THIS is what the controversial oil rig of Dalkey Islands will look like.
Concern is growing about the size and location of the oil rig -- but the designers have released this picture suggesting it will barely be a blip on the horizon.
South Dublin business representatives and residents have called a series of meetings. They are worried that it could damage marine wildlife.
Dublin-based Providence Resources, along with its partner, is seeking a foreshore licence to further explore the potential of an oil or gas prospect approximately 6km off the Dalkey coast in the Kish Bank Basin.
Providence said that the initial activity of site and seismic surveys would likely be in region of 15 days, followed by 30 to 60 days for drilling.
"The activities to be undertaken are relatively low key, with the survey being undertaken by one or two vessels and the subsequent drilling operation by a 'jack up' rig," it explained.
But already a group of residents and interested parties have set up petition online, garnering hundreds of signatures objecting to the plan.
Protectourcoast.net said this was a particularly fragile ecosystem close to the capital's coastline.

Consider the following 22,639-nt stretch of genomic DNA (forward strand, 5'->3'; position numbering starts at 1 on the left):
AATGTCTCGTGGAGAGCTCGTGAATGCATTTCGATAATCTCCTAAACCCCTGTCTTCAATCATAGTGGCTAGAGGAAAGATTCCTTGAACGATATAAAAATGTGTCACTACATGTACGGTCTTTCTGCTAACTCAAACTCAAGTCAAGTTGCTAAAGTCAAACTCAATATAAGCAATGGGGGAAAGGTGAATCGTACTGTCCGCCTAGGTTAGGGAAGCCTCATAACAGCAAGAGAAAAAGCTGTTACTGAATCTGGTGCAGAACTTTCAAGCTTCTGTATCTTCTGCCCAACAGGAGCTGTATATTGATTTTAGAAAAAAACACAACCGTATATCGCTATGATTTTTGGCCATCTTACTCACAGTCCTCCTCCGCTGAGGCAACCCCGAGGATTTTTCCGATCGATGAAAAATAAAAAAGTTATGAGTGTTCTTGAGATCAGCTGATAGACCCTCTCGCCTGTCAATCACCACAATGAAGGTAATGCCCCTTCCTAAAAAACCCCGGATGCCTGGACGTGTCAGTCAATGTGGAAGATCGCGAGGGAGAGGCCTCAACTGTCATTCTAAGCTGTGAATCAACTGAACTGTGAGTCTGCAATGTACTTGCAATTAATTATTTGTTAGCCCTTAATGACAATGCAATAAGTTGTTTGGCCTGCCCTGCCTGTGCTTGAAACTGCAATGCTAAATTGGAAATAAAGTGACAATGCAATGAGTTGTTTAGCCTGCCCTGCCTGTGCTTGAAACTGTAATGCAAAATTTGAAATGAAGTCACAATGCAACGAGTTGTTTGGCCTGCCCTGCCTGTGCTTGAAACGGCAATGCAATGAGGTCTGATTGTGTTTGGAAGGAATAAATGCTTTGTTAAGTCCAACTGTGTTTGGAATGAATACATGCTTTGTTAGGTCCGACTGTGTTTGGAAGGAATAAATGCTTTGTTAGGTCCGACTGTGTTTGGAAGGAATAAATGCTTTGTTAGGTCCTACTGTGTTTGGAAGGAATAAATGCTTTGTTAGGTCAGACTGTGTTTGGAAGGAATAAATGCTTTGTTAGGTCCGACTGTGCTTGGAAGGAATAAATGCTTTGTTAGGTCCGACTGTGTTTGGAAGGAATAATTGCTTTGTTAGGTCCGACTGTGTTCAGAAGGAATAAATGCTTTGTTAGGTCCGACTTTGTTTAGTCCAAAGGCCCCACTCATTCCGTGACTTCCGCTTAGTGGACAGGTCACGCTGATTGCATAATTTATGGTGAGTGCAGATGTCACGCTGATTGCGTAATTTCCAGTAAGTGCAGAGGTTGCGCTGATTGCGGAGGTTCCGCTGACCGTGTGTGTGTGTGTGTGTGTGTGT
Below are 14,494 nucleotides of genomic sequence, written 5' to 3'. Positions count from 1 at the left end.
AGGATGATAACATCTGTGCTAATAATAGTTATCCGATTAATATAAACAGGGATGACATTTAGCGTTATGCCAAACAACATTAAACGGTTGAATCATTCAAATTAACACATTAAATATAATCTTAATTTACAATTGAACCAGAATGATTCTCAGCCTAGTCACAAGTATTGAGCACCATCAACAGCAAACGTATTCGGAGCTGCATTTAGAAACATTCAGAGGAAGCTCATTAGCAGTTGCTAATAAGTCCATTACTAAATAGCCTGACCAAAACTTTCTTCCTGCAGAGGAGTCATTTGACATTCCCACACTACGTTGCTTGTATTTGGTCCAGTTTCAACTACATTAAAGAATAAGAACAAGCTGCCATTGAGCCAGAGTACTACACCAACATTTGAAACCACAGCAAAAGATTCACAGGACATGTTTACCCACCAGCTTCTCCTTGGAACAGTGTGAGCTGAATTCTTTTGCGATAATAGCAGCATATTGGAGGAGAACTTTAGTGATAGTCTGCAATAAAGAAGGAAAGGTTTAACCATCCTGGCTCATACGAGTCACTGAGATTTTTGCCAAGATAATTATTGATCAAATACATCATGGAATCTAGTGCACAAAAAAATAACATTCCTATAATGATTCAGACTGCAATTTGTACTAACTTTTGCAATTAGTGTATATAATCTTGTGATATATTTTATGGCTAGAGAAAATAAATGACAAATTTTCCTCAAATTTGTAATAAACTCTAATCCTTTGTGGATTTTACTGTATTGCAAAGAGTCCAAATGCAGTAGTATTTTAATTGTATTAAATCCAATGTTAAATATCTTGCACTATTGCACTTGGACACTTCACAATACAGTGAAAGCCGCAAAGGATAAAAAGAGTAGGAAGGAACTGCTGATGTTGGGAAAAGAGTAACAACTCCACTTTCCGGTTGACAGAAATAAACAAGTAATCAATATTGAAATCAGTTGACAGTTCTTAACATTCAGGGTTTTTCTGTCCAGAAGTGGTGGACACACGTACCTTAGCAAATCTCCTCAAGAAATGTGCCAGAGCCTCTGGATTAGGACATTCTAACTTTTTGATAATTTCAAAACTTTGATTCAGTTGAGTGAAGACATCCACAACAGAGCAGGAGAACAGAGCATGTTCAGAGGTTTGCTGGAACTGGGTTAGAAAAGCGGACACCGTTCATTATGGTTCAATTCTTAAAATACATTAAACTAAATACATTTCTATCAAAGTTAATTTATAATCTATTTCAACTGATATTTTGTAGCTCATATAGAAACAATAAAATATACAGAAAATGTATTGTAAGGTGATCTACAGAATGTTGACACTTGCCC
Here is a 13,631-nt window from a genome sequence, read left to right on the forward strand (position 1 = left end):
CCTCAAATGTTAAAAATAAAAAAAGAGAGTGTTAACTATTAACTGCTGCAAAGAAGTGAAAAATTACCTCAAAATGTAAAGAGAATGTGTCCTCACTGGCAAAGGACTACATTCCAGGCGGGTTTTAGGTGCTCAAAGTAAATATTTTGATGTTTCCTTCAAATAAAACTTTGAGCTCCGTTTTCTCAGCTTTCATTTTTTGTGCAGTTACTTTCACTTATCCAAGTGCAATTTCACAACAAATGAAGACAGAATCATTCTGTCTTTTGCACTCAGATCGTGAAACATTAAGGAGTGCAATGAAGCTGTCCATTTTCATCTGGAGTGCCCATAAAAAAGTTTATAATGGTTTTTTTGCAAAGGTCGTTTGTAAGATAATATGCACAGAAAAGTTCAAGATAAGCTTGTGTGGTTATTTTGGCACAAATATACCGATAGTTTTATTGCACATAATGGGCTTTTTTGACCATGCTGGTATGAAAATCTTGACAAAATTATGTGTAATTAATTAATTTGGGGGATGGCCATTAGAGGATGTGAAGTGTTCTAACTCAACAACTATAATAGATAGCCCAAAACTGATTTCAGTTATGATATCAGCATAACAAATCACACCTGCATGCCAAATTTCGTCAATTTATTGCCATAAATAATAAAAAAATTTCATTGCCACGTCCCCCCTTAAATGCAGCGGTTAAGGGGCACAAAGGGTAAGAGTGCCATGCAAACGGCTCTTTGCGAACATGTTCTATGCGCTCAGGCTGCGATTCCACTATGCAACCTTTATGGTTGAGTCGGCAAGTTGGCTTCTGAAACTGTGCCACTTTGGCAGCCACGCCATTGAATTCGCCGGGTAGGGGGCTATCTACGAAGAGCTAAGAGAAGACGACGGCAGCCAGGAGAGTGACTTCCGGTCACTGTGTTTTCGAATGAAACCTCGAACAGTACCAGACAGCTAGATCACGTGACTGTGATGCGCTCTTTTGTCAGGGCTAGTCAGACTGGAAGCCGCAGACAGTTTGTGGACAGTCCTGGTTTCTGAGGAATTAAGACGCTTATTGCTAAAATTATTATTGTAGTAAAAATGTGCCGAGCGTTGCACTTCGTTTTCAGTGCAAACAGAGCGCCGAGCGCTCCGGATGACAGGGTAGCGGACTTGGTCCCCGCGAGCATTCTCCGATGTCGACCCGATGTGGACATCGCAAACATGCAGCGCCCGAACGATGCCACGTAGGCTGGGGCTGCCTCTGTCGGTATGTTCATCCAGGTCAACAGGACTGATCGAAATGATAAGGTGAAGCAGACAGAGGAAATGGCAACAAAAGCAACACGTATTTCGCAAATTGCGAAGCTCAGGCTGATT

"Residents of Dalkey and Killiney are concerned with protecting their beautiful area from the prospect of industrial waste, a large rig and noisy industrial traffic and a no-go area for fishermen or sailors so close to Dalkey Island," a spokesman for the organisation said.
Their main concerns are chemical, visual and noise pollution which they say will not only disturb residents of Dalkey, but marine life, particularly dolphins and whales who have a very sensitive aural system.
They are also concerned that the development could lower house prices.
"Shipping restrictions would be in place around the rig. Increased noise pollution, sea traffic and helicopters may drive the dolphin residents out," he added.
"The rig would create an unwelcome industrial seascape."
Dalkey Business Association chairman Jason McChesney said they were keen to get all parties to the table as early as possible.
"By people not being aware and understanding things, they think the worst," the spokesman said.
"We have the famous dolphins and a lot of bird life in the area and people want to find out what's happening, have their questions answered and calm the situation down. We just want to get the info and share it with everyone here. We have approached the company and we hope that they will respond to our invitation to attend meetings."
But Mr McChesney added that they believed there were positives to take from the development. "If there is an oil discovery, it could be beneficial to the local area," he added.
Providence has produced a series of newsletters and an environmental impact statement.
"We are in the middle of a public consultation and we would encourage people to take part," a representative said.
Further information is available at www.providenceresources.com and www.protectourcoast.net.